Art Detail | Ilham Gallery
Hey, That’s No Way to Say Goodbye
Hey, That’s No Way to Say Goodbye

As a child born into a large family in northern Bangladesh, the artist frequently witnessed home births, where the only tool available for the procedure was a disinfected razor blade. Later in her life, the razor blade resurfaced as a key object in the artist’s work, as she explored the themes of patriarchy and domestic life. In Hey, That’s No Way to Say Goodbye, a carefully crafted steel mattress and pillow seem so soft, they almost invite audiences to lay down on them. Yet the blades expose a domestic world where intimacy is inextricable from violence, danger, and abandonment. Similarly, in My Metal Mask, Lipi uses steel to offer armour and protection for the wearer, against the danger of an unseen aggressor. It is within these tensions, where the viewer is both pulled in and pushed away, that the artist reveals the paradoxes and complexities of being a woman in Bangladeshi society.

Stainless steel
200 x 125 x 20 cm
Credit Line:
Collection of ILHAM Foundation
© Tayeba Begum Lipi
About Tayeba Begum Lipi

Born in 1969 in Gaibandha, Bangladesh, Lipi completed her MFA in drawing and painting at the Institute of Fine Arts, University of Dhaka in 1993. In 2002, she co-founded Britto Arts Trust,

Bangladesh’s first artist-run alternative arts platform, dedicated to organising exhibitions, enabling international dialogue and exchange, and providing support to the country’s artists through residencies, workshops, and funding. Lipi’s practice engages painting, printmaking, installation and video, and she often comments on such themes as the politics of gender and female identity.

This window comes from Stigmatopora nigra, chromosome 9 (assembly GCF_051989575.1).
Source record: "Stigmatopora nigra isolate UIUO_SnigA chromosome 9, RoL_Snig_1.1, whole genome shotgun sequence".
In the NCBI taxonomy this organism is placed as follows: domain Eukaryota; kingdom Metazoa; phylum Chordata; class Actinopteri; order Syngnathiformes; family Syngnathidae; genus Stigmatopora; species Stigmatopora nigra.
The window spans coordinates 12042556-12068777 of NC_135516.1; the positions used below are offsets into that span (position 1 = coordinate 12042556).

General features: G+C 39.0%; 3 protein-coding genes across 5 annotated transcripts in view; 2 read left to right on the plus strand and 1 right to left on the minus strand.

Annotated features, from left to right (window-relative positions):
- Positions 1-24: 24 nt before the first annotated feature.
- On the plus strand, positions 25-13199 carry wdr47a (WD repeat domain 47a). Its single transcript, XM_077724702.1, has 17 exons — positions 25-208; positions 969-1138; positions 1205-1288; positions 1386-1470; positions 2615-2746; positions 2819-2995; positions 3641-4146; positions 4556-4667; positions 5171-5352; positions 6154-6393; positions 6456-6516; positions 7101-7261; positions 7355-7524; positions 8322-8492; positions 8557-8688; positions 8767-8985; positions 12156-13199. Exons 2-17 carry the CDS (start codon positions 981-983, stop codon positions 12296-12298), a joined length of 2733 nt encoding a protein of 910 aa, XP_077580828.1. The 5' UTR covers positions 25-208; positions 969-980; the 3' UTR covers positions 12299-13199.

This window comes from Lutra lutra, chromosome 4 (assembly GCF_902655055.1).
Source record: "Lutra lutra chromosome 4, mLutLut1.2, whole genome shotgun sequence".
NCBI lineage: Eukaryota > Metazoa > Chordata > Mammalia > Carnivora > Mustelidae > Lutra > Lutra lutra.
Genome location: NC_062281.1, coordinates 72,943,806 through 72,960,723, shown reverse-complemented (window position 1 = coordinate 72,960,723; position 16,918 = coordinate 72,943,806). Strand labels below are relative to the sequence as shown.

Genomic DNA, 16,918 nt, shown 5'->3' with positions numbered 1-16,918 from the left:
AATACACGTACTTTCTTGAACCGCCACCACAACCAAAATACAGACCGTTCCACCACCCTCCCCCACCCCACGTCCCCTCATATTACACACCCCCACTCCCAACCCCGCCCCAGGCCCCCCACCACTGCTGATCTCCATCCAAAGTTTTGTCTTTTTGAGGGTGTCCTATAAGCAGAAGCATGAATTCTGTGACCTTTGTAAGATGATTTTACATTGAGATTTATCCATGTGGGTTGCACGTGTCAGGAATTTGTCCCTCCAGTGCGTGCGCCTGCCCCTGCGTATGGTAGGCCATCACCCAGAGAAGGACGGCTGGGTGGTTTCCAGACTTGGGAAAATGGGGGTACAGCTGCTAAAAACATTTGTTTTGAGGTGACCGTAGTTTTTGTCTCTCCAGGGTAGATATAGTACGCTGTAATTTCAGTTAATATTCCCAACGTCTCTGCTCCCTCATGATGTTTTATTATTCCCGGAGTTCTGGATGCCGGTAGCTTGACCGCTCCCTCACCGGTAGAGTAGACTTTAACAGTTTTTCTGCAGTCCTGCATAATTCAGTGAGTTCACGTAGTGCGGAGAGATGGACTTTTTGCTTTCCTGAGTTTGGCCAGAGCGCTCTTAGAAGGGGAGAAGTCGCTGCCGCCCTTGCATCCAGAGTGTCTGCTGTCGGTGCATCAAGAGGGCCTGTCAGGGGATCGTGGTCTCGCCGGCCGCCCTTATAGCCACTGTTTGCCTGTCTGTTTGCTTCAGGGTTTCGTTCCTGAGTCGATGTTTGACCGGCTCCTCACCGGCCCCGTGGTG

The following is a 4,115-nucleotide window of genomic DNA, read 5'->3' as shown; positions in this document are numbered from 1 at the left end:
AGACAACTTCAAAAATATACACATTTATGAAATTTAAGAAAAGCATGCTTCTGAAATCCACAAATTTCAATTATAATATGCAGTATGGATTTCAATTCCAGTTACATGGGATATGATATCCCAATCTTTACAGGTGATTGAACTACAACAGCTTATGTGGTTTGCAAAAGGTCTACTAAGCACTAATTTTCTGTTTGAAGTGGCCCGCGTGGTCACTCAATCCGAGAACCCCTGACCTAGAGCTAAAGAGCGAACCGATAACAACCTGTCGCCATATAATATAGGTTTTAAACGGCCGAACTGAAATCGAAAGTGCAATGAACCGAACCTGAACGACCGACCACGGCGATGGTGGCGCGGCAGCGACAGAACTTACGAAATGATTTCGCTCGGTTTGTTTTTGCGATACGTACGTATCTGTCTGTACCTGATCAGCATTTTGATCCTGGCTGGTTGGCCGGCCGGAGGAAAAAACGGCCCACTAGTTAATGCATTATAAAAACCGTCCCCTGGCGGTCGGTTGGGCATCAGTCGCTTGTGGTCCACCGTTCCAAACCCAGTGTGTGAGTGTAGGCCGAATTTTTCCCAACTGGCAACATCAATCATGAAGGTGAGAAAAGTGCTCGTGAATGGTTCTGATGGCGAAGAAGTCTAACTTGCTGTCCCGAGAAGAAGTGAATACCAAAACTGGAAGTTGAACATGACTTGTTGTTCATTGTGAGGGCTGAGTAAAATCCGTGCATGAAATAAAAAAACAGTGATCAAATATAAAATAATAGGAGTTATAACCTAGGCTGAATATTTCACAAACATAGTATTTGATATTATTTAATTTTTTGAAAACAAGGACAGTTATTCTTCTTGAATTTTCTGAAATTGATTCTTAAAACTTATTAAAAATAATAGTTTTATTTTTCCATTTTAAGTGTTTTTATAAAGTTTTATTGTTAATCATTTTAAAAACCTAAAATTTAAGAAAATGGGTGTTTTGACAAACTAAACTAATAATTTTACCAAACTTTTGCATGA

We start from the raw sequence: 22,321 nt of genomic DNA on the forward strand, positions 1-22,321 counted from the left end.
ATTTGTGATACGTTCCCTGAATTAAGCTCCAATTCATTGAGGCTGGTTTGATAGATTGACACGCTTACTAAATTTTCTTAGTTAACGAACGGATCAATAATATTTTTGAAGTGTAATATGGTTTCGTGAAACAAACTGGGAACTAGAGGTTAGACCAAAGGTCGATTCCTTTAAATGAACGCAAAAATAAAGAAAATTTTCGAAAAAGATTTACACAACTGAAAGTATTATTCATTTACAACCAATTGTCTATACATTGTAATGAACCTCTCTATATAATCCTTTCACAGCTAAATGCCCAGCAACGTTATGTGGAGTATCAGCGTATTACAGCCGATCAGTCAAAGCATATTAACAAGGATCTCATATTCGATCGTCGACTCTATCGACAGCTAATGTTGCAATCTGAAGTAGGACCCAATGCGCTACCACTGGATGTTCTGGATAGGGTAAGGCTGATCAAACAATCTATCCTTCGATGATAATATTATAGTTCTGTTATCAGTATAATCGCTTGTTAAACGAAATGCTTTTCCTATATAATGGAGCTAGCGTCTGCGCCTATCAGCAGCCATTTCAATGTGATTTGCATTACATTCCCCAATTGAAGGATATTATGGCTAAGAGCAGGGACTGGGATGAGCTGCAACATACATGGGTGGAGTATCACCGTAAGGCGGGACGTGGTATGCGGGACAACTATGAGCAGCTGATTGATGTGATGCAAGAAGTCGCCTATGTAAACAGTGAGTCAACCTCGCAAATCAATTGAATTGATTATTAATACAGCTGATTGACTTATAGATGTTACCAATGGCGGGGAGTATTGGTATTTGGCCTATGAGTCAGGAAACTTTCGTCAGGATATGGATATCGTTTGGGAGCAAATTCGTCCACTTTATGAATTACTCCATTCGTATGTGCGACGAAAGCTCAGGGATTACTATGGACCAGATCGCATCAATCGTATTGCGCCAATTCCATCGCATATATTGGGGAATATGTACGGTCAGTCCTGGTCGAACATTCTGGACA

Learning Section
  • The bed/mattress is often regarded as a safe place signifying home and security. The mattress which the artist has created appears inviting from afar yet upon closer inspection it is revealed to be made of razor blades--sharp and dangerous. How does this make you feel? Can you imagine lying down on a bed of razor blades? How would you interpret this interplay of materiality?

  • The artist often addresses the personal and the political dimensions of femalehood  by juxtaposing notions of femininity and comfort with that of pain. What is the artist trying to convey with this juxtaposition represented by the comfort of the mattress and the dangerous razor blades?  


  • The artist highlights the paradoxes faced by rural Bangladeshi women to address the gender inequality, structural violence and marginalization which make up their realities. Research this issue and how it manifests in other countries, or have a conversation about these issues with the women in your family. 

  • Create an artwork that reflects the research you have done and the conversations you had. Try to use shocking juxtapositions as a visual device.